The suit, which was filed in 2014, claims that the UFC used predatory and anti-competitive practices to illegally acquire and maintain a monopoly over the MMA landscape, which in turn was used to keep wages down. And while legal proceedings have been taking place for the last five years, U.S. District Judge Richard Boulware, who’s presiding over the case, recently said he is “likely” to certify the suit as class action, which would group more than 1000 fighters together to sue the UFC.

Faced with a significant threat to their business, the UFC was relying on Trump’s administration to influence the outcome. One of the ways it could have achieved this was through Makan Delrahim, the assistant attorney general for the Antitrust Division of the Department of Justice.

Prior to becoming Trump’s appointee to lead the Antitrust Division, Delrahim worked for law firm Brownstein Hyatt Farber Schreck and had a roster of clients that included Zuffa LLC, the parent company of the UFC. Brownstein Hyatt Farber Schreck lobbied both the U.S. Senate and U.S. House of Representatives on behalf of the UFC regarding ‘Piracy of copyrighted programming’ and against ‘H.R 5365 – Muhammad Ali Expansion Act’.

Delrahim, a former lobbyist, revealed in a 2017 interview with the New York Times that “antitrust is intended to support free markets and that the government should intervene only when necessary.” He also added that a “monopoly is perfectly legal until it abuses its monopoly power.”

Under Biden, the White House would appoint another official to head the Antitrust Division, which means that Delrahim’s views on monopolies, and his conflict of interest with the UFC may not matter if the judge certifies the antitrust case against the promotion.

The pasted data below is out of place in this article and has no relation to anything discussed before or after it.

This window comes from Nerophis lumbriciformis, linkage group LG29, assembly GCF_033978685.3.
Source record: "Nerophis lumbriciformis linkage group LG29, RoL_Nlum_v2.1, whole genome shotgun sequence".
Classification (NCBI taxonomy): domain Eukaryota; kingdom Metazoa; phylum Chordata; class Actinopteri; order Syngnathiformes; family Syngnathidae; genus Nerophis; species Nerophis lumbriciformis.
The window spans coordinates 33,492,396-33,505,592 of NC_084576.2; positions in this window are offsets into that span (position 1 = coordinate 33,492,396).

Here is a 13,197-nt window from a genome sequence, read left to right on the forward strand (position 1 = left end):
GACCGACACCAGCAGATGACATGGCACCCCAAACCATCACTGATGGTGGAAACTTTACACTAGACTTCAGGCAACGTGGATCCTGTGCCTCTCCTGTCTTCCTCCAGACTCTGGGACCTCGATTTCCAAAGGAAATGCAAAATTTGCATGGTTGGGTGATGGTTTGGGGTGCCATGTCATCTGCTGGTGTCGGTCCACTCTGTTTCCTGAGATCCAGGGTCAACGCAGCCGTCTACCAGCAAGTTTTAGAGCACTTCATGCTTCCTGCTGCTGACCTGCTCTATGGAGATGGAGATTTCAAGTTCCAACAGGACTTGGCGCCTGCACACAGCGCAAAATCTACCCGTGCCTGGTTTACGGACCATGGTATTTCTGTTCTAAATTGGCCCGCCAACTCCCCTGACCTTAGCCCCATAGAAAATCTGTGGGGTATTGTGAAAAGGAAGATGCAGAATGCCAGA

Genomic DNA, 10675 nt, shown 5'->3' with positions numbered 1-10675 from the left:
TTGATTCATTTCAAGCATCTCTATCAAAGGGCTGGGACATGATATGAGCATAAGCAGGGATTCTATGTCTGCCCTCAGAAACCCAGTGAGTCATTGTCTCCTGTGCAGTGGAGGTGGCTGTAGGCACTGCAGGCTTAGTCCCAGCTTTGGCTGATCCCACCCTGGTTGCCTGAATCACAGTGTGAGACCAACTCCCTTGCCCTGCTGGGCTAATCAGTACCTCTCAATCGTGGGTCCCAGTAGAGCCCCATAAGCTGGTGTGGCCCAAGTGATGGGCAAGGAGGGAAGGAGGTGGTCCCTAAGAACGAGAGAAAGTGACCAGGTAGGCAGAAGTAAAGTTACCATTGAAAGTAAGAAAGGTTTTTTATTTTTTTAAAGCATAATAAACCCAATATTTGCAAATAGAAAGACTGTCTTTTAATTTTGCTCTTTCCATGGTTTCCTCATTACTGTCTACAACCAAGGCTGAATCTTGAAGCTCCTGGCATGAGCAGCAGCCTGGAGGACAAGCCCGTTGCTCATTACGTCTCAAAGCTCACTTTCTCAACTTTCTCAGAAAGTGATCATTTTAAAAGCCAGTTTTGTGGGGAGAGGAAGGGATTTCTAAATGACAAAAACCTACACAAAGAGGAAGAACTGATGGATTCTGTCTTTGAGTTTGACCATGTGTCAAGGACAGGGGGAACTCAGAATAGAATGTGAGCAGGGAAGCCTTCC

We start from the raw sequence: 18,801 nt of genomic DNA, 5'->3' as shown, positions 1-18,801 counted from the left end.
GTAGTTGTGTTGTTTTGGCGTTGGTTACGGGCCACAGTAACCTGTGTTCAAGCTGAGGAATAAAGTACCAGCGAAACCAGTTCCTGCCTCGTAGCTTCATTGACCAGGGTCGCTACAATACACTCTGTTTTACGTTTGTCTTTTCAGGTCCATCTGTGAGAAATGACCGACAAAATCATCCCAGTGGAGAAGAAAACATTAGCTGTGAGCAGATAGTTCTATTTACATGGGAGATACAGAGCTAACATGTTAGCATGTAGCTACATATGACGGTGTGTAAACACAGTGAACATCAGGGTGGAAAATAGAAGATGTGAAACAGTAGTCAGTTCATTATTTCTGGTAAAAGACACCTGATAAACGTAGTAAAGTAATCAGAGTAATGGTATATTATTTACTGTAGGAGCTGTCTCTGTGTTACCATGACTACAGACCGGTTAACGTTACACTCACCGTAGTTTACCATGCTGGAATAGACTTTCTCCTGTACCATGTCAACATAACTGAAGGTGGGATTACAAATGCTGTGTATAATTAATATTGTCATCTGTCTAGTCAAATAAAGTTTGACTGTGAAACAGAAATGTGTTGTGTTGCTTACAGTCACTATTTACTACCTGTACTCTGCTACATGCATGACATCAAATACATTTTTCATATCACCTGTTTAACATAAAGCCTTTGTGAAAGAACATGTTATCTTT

While the UFC will likely be faced with several obstacles under the new administration, the promotion is not entirely without friends. Hollywood super-agent and UFC co-owner Ari Emanuel is a registered Democrat who donated to Kamala Harris in 2015 and Hillary Clinton’s campaign in 2016 (it is not clear whether he donated to Biden’s campaign in 2020). His brother, Rahm Emanuel, was former President Barack Obama’s chief of staff during his first term in office, while a third brother, oncologist Ezekiel Emanuel, was just announced as part of the Biden-Harris transition COVID-19 advisory board.

Much like White’s previous interactions with the Obama administration in 2010, expect the UFC brass to take any opportunity to build a relationship with the Biden administration, if only to soften the blow of the looming labor-related legal battles it faces in the coming years.

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About the author
Karim Zidan
Karim Zidan

Karim Zidan is a investigative reporter and feature writer focusing on the intersection of sports and politics. He has written for BloodyElbow since 2014 and has served as an associate editor since 2016. He also writes for The New York Times and The Guardian. Karim has been invited to speak about his work at numerous universities, including Princeton, and was a panelist at the South by Southwest (SXSW) film festival and the Oslo Freedom Forum. He also participated in the United Nations counter-terrorism conference in 2021. His reporting on Ramzan Kadyrov’s involvement in MMA, much of which was done for Bloody Elbow, has led to numerous award nominations, and was the basis of an award-winning HBO Real Sports documentary.